ATLIS Virtual Town Hall, May 13, 2021: Through the Portal

The ATLIS Virtual Town Hall for May 12, 2021 found our technology colleagues at independent schools reflecting on their schools’ identities and pondering how to refresh both the tech and the tech teams at their schools this summer. -- SD [15-min. read, 1-hour video]

  • June 16, 1 pm Eastern: Save the date for our next Virtual Town Hall. Registration is required for new Virtual Town Hall participants and is free and open to all. If you have previously registered, you will automatically receive an invitation to join. 
  • Complete Virtual Town Hall Video Archive (Wakelet)

ATLIS Virtual Town Hall
Video Archive 

May 13, 2021 

We began our Virtual Town Hall discussion for May 2021 wondering how the shifts brought to the surface by the pandemic are rumbling towards whatever the next normal will be for the coming school year. The shifts are starting to happen at schools in our community -- whether we are paying attention to them or not.

What Kind of School Are We Again?

Moving towards a post-pandemic world and now having experienced a range of formats for instruction and creating community, schools are at an inflection point of discovering or affirming just what they are all about. 

Many, having found that a hybrid model is unsustainable for both learners and teachers, have drawn a line in the sand and determined that they will make in-person school the norm once again this fall. Going back to examine their most basic identity, they look to the school’s mission to inform their decision. 

Knowing what that identity is helps inform the school’s technology.

Omnipresent Telepresence

Now that school communities have experienced the convenience and reach of video conferencing, for example, they don’t want to give it up. Similarly, event streaming is a part of the new reality for many schools. But this raises many questions:

  • What is the best equipment to use for which spaces? A conference is different from a Board meeting, after all. 
  • What about staffing -- who will handle this new area of technology? Who has the time and who has the proper training?

As parents have experienced the omnipresence of video in the classroom, how does this affect decisions about when a student can opt for online learning? How can a teacher properly prepare without knowing which students (and how many) are using which medium? On the other hand, isn’t a parent being responsible about their child’s education if they hope to access instruction virtually when away from home? Isn’t this better than not accessing the classroom instruction at all?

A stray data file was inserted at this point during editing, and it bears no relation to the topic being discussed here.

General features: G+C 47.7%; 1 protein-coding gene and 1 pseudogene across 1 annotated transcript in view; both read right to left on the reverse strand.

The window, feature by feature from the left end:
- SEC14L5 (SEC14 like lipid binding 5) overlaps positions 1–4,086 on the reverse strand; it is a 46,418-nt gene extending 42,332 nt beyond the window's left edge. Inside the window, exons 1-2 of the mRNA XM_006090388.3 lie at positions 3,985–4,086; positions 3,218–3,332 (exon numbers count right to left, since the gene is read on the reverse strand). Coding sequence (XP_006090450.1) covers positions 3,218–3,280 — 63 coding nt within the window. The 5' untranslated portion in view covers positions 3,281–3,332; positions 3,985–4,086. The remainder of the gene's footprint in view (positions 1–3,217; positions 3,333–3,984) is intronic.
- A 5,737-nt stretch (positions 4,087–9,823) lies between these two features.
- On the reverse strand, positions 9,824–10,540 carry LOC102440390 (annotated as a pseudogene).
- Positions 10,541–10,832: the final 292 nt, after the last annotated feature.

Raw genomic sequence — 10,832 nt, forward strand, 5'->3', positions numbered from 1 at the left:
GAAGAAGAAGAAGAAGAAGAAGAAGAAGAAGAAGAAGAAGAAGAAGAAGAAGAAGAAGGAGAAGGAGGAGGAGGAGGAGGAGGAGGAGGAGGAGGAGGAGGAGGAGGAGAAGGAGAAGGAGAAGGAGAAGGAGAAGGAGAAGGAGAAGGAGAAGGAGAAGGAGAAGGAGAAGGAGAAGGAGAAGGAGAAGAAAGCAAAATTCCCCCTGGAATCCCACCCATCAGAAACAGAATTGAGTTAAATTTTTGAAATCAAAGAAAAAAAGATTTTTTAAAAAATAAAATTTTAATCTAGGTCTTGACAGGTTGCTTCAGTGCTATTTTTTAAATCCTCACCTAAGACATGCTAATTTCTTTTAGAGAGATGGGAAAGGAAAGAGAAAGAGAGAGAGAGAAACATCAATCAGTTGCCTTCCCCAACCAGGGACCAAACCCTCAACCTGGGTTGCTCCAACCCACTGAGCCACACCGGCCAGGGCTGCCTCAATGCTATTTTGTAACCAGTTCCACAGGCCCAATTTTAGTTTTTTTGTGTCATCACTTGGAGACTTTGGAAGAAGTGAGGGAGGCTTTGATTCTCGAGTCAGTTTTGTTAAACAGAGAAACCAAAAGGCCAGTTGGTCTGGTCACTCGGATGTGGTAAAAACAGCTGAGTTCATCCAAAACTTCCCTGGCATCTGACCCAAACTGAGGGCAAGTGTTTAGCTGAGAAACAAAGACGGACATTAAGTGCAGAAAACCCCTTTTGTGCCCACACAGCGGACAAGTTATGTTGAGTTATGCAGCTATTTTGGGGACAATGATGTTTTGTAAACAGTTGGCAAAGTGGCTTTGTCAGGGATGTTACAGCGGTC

Schools are finding themselves with the quandary of having to quantify which situations deserve telepresence for students who are absent. They have to think ahead and define their offerings and policies -- and some of this has to do with what is actually feasible from a personnel or tech perspective. The quality of the learning via video streaming might be better than a bunch of alternative handouts or “work away kits” which actually have to be assessed at some point by the teacher. And what about cases of lower income students who are needed at home help out with sibling or other family concerns?

What does the learning environment really mean anymore? What does the remote revolution mean for independent schools and the business of independent schools?

What about those students who are accessing lessons via video from home because they are sick? Are they really getting the rest they need if parents (and teachers) expect them to log in online when they are away?

And what about live streaming school events? Is that an IT responsibility or does this belong with Communications or the Development Office? Who is responsible for producing the media in a way that assures that the message is right for the school and the audience? Does the school need to make a specific hire for this purpose? 

Isn’t this just one more example of mission creep for IT? And we haven’t even begun to address who is hosting all the miscellaneous Zoom events on campus.

DIY Tech for Live Video Streaming and Audio Enhancement

Enhanced audio for classrooms outdoors

What about VR open house tours created by a VR class? 

Do You Have to Choose Between a Summer Vacation or Tech Refresh?

Many schools have had to acknowledge the effect of hybrid learning on teacher burnout -- and this may be part of their decision to return to in-person instruction. But even as they also express concern about overworked tech teams, the steps needed to address the effects of the past year and a half of nonstop work on their personnel seem to be absent. 

Thus, technology leaders, themselves often in the exhausted camp, find themselves in the position of having to articulate boundaries and carve out the needed R&R for their teams and themselves. 

  • They are setting boundaries and pushing back on the whiplash of having to respond to each decision made and remade by the administrators at the helm. 
  • They are finding it necessary to express that the tech team cannot always be expected to be around and available. 
  • They are looking for creative solutions like hiring students or library assistants and TA’s as temporary workers for the usual technology refreshes that occur in the summer. 
  • They are holding off on new implementations to give their teams room to breathe. 
  • They are figuring out how to document and share actual data about the details of tech team responsibilities (and mission creep) to make the case for keeping their staff onboard.


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